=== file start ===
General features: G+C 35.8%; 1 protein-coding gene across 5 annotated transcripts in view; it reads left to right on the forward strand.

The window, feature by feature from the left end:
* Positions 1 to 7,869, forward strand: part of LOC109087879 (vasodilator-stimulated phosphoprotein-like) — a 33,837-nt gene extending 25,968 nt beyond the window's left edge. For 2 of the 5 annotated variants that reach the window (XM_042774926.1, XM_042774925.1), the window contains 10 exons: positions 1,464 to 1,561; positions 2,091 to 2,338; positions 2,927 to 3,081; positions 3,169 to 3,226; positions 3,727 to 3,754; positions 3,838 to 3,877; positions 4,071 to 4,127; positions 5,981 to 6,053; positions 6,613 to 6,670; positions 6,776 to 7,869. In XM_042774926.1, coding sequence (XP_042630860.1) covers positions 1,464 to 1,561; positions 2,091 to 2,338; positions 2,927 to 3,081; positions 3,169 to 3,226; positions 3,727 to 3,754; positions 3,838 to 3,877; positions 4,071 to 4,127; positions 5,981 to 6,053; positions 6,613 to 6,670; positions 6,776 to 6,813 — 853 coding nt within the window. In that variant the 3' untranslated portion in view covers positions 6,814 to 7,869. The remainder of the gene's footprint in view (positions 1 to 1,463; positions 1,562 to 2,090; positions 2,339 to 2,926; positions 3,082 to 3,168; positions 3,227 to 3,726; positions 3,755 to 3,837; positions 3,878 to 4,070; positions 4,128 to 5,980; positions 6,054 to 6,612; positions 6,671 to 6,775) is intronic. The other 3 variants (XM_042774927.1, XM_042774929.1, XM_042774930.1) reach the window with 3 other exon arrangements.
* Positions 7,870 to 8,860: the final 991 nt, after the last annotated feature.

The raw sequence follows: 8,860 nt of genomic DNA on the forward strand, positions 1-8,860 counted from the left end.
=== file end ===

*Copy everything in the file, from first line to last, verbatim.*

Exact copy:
General features: G+C 35.8%; 1 protein-coding gene across 5 annotated transcripts in view; it reads left to right on the forward strand.

The window, feature by feature from the left end:
* Positions 1 to 7,869, forward strand: part of LOC109087879 (vasodilator-stimulated phosphoprotein-like) — a 33,837-nt gene extending 25,968 nt beyond the window's left edge. For 2 of the 5 annotated variants that reach the window (XM_042774926.1, XM_042774925.1), the window contains 10 exons: positions 1,464 to 1,561; positions 2,091 to 2,338; positions 2,927 to 3,081; positions 3,169 to 3,226; positions 3,727 to 3,754; positions 3,838 to 3,877; positions 4,071 to 4,127; positions 5,981 to 6,053; positions 6,613 to 6,670; positions 6,776 to 7,869. In XM_042774926.1, coding sequence (XP_042630860.1) covers positions 1,464 to 1,561; positions 2,091 to 2,338; positions 2,927 to 3,081; positions 3,169 to 3,226; positions 3,727 to 3,754; positions 3,838 to 3,877; positions 4,071 to 4,127; positions 5,981 to 6,053; positions 6,613 to 6,670; positions 6,776 to 6,813 — 853 coding nt within the window. In that variant the 3' untranslated portion in view covers positions 6,814 to 7,869. The remainder of the gene's footprint in view (positions 1 to 1,463; positions 1,562 to 2,090; positions 2,339 to 2,926; positions 3,082 to 3,168; positions 3,227 to 3,726; positions 3,755 to 3,837; positions 3,878 to 4,070; positions 4,128 to 5,980; positions 6,054 to 6,612; positions 6,671 to 6,775) is intronic. The other 3 variants (XM_042774927.1, XM_042774929.1, XM_042774930.1) reach the window with 3 other exon arrangements.
* Positions 7,870 to 8,860: the final 991 nt, after the last annotated feature.

The raw sequence follows: 8,860 nt of genomic DNA on the forward strand, positions 1-8,860 counted from the left end.